Christianity Today has a received a statement from evangelical publisher Tyndale House (link added):
It has come to our attention that a radio talk show host has suggested that author Mark Driscoll has committed plagiarism in his recent Tyndale book, A Call to Resurgence. Tyndale House takes any accusation of plagiarism seriously and has therefore conducted a thorough in-house review of the original material and sources provided by the author. After this review we feel confident that the content in question has been properly cited in the printed book and conforms to market standards.
The book is not just a one-off; as Wartburg Watch notes, the volume represents the launch a whole new “Resurgence” imprint devoted to Driscoll and associated authors, with Driscoll promising “a ton of content”.
As is being widely reported, the radio host was Janet Mefferd, who has since apologised for raising the subject publicly in an interview with Driscoll and removed details from her site. This apology has in turn prompted an assistant producer on her show, Ingrid Schlueter, to resign in disgust. In comments posted to Julie Anne Smith’s Spiritual Sounding Board and captured by Warren Throckmorton before they were for some reason removed, Schlueter paints an unattractive picture of the wider context:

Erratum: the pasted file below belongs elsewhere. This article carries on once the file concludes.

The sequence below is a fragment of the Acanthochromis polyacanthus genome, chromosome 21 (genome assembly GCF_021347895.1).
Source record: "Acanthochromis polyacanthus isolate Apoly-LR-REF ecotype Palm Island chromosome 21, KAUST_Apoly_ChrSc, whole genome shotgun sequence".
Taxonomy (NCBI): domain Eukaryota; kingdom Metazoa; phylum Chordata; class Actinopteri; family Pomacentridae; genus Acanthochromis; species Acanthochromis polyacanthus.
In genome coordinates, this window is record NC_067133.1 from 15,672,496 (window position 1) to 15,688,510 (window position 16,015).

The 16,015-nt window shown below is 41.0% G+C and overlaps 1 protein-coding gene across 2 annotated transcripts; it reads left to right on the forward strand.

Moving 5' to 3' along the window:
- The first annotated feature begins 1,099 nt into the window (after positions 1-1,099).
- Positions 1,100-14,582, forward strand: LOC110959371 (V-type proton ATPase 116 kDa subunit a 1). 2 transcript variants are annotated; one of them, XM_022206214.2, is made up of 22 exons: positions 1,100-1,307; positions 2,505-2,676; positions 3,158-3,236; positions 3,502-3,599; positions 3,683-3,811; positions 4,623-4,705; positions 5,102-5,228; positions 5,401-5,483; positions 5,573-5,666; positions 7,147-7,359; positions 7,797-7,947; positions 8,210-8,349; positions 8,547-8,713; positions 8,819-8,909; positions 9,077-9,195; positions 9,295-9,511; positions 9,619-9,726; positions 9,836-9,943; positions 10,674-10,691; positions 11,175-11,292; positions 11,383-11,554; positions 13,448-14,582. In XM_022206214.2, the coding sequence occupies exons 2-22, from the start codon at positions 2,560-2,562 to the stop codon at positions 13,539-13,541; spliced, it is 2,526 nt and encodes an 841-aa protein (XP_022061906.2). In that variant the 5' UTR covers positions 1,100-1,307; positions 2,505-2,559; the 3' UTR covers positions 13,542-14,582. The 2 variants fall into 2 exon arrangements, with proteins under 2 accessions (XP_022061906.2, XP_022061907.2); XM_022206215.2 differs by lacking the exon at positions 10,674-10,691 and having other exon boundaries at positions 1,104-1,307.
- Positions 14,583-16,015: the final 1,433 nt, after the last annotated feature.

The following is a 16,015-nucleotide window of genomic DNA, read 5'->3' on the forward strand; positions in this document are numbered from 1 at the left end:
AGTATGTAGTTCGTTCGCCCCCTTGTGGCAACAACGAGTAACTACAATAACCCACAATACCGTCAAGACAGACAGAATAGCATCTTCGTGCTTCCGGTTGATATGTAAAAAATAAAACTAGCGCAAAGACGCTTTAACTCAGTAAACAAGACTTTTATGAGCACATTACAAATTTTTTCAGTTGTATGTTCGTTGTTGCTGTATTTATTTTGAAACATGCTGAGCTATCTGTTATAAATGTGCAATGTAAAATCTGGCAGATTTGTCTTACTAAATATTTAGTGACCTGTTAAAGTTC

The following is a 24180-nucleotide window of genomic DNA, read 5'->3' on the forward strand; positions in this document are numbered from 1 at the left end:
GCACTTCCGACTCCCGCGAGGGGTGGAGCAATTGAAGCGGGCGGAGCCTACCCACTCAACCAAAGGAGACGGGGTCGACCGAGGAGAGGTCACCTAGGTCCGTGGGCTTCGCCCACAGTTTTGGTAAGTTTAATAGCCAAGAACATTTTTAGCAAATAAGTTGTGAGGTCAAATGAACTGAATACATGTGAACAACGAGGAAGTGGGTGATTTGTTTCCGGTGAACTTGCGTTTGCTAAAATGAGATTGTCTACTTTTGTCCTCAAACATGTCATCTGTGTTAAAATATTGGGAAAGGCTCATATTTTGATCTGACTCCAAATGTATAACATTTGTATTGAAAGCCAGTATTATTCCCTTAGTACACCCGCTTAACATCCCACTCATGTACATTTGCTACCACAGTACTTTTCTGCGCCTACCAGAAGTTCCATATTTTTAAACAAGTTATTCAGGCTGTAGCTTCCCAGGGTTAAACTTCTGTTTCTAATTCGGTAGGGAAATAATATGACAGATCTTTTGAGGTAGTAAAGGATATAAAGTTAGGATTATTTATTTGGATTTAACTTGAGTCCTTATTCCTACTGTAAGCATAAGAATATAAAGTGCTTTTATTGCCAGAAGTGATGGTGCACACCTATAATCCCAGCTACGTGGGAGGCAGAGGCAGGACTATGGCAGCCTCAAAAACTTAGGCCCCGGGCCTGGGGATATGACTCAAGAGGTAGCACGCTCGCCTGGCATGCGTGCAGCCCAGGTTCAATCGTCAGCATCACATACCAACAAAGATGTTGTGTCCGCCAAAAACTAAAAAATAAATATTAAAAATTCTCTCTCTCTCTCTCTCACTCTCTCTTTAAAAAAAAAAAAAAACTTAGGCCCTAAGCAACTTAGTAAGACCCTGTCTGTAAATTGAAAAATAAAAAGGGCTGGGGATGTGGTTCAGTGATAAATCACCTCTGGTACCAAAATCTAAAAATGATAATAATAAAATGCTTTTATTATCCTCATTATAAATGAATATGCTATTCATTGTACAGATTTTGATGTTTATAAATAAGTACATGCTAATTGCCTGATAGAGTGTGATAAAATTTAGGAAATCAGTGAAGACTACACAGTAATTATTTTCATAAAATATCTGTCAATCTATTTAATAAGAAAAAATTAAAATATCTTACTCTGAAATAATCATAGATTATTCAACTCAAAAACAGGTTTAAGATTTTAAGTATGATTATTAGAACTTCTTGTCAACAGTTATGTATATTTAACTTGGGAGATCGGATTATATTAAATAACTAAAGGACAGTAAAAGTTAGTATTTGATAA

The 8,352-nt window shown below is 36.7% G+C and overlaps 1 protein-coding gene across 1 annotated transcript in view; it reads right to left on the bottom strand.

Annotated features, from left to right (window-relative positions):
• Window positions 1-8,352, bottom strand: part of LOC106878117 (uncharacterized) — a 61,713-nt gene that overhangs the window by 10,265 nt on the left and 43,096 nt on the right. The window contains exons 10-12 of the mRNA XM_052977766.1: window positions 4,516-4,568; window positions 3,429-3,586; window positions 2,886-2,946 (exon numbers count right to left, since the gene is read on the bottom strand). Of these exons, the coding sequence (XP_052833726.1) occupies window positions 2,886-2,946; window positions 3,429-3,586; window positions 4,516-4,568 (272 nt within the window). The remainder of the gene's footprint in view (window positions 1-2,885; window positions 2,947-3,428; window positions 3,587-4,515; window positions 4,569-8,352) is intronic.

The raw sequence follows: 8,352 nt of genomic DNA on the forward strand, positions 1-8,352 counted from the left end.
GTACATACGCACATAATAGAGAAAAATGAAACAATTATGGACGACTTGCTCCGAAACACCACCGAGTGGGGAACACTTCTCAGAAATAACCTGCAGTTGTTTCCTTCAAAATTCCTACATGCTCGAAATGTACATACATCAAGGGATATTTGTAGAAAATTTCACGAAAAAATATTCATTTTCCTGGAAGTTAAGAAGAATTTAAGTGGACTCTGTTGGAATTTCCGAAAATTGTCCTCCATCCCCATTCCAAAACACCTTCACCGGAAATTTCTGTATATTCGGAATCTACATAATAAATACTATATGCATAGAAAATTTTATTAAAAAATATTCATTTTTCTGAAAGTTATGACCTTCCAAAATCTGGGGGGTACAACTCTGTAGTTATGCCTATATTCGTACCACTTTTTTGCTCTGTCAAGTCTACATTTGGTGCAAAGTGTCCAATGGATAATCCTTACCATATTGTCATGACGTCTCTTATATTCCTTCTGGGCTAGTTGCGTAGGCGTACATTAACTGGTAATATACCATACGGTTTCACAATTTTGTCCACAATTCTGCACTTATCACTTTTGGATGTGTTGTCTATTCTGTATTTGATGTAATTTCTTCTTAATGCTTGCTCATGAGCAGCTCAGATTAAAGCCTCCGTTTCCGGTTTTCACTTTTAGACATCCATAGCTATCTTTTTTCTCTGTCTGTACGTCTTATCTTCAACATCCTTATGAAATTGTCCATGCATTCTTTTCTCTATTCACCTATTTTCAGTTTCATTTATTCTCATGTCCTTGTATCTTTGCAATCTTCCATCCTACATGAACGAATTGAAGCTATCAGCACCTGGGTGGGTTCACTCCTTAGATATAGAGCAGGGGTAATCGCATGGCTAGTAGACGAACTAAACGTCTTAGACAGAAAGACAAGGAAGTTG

All I can share is that there is an evangelical celebrity machine that is more powerful than anyone realizes. You may not go up against the machine. That is all. Mark Driscoll clearly plagiarized and those who could have underscored the seriousness of it and demanded accountability did not. That is the reality of the evangelical industrial complex… I hosted a radio show for 23 years and know from experience how Big Publishing protects its celebrities. Anything but fawning adulation for those who come on your show (a gift of free air time for the author/publisher by the way) is not taken well…
Meanwhile, Jim West notes that Julie Anne has drawn attention to a business link between Tyndale House and Mefford’s broadcaster; according to Mefford’s website, “This site is a proud member of Salem National, a subsidiary of Salem Communications Corporation“; and according to a testimonial on the Salem website:
Salem Radio Network is one of Tyndale’s most valued and respected media partners. They have always provided us with custom advertising campaigns that deliver outstanding results. Their professionalism and expertise has brought us back year after year. We couldn’t be happier with the quality of service we’ve received from SRN.
~Tyndale House Publishers
It is reasonable to suppose that this business association may explain Mefferd’s reverse ferret.
However, this is not the only source of pressure on Mefferd: some of Driscoll’s previous books are published by Crossway, and Wartburg Watch observes that Crossway’s VP of Editorial Justin Taylor took to Twitter to warn that “I wouldn’t recommend authors go on @JanetMefferd’s show after she pulled this during an interview with @PastorMark”. What is this, if not the “machine” of which Schlueter writes?
Pastor Driscoll has always struck me as a controlling and somewhat sinister figure, so I’m not surprised that he appears to believe that he can use other people’s work unattributed and not expect to be challenged for it.
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